The United States has dismissed claims it had prior knowledge of the 14 Riverside Drive attack, which left 21 people dead, 16 of them Kenyans.
Speaking on Thursday, US Ambassador Robert Godec responded to reports circulating on social media that a US delegation that had been booked at the hotel had changed the venue just a day before the attack.
This fueled speculation that Washington may have been privy to the threat before it happened.
"Contrary to some false reports on social media, the United States had no advance notice of the attack, nor did we ever advise American citizens or our staff to avoid the Dusit D2 prior to the incident," Mr Godec said in his message to Kenyans, a day after the siege was declared over.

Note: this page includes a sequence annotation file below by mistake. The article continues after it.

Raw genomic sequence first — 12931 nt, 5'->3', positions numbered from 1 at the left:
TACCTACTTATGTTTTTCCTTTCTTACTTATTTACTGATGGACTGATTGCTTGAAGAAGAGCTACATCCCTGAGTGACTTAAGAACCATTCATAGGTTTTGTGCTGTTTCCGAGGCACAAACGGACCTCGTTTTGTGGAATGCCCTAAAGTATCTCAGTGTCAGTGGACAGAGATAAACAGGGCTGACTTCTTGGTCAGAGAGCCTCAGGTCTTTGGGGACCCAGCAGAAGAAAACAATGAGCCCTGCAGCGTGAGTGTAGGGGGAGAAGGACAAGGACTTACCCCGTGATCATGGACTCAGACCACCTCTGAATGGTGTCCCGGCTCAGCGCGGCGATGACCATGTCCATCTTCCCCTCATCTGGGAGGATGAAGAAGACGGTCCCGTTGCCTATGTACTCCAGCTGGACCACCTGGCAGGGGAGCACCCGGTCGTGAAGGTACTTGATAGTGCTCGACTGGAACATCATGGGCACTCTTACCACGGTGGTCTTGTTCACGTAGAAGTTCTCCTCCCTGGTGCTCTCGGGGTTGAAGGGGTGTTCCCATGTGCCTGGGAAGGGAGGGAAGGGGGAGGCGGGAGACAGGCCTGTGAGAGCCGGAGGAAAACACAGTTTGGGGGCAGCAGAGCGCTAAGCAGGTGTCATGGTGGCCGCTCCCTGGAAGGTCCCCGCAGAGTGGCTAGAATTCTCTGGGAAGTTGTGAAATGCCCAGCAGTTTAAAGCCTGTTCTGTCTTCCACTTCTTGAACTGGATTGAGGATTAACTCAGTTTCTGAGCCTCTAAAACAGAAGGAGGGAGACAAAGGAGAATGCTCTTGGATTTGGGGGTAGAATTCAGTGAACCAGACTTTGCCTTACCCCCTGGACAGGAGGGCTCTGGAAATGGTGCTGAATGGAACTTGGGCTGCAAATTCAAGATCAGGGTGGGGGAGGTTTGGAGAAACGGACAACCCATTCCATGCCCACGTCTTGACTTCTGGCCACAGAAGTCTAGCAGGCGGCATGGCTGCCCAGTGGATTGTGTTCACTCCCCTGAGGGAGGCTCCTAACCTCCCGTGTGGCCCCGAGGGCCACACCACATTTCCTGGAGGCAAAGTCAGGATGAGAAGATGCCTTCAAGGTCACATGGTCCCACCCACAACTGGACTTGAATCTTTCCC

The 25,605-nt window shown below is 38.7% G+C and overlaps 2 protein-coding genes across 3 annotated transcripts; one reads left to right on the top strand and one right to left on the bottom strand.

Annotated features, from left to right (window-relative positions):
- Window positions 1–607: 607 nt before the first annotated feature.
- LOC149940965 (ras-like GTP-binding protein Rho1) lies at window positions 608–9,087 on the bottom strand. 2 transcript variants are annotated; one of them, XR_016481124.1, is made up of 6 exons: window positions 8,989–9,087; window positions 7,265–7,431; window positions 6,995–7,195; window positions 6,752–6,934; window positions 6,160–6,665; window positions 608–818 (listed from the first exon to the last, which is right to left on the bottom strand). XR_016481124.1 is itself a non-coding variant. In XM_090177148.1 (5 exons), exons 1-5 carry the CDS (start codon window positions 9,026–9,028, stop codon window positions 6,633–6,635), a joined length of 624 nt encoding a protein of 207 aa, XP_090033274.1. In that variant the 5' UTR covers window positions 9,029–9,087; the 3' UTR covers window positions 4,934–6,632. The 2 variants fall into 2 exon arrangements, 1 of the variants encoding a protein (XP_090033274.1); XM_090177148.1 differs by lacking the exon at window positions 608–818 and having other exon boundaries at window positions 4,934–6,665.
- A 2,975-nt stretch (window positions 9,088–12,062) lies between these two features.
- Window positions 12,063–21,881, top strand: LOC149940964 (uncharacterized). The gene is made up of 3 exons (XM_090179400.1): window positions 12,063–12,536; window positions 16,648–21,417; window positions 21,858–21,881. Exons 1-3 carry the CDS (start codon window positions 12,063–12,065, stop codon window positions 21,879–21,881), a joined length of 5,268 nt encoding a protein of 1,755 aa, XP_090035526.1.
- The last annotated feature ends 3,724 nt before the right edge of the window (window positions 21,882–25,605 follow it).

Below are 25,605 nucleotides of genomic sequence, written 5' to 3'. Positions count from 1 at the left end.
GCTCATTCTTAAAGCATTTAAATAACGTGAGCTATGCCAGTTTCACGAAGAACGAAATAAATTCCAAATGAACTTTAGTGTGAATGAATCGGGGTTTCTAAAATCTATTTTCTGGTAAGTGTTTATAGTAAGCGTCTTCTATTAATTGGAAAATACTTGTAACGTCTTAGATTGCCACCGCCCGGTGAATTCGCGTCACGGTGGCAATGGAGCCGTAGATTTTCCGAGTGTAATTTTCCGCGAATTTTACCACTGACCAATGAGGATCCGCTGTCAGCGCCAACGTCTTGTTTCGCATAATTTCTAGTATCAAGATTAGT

In his message, the US ambassador said it was working closely with the Kenyan authorities to provide assistance in the aftermath of the attack.
"We deplore the spread of false information in the wake of this tragedy, which only serves to hamper ongoing efforts to defeat terrorism," Mr Godec said.
"We reiterate our deepest condolences to the families and friends of all those who were killed in this craven attack and wish a quick recovery to those who were injured. We stand shoulder to shoulder with Kenya," he added.